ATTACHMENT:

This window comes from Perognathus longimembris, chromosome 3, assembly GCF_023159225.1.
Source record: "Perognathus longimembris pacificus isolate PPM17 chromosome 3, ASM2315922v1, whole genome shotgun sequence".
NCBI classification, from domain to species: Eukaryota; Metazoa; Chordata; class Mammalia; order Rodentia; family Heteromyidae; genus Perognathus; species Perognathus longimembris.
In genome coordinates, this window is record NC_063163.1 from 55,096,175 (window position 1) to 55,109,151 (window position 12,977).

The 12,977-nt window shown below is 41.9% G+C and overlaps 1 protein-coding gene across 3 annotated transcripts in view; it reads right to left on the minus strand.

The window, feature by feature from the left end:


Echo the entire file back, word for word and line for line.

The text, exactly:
This window comes from Perognathus longimembris, chromosome 3, assembly GCF_023159225.1.
Source record: "Perognathus longimembris pacificus isolate PPM17 chromosome 3, ASM2315922v1, whole genome shotgun sequence".
NCBI classification, from domain to species: Eukaryota; Metazoa; Chordata; class Mammalia; order Rodentia; family Heteromyidae; genus Perognathus; species Perognathus longimembris.
In genome coordinates, this window is record NC_063163.1 from 55,096,175 (window position 1) to 55,109,151 (window position 12,977).

The 12,977-nt window shown below is 41.9% G+C and overlaps 1 protein-coding gene across 3 annotated transcripts in view; it reads right to left on the minus strand.

The window, feature by feature from the left end: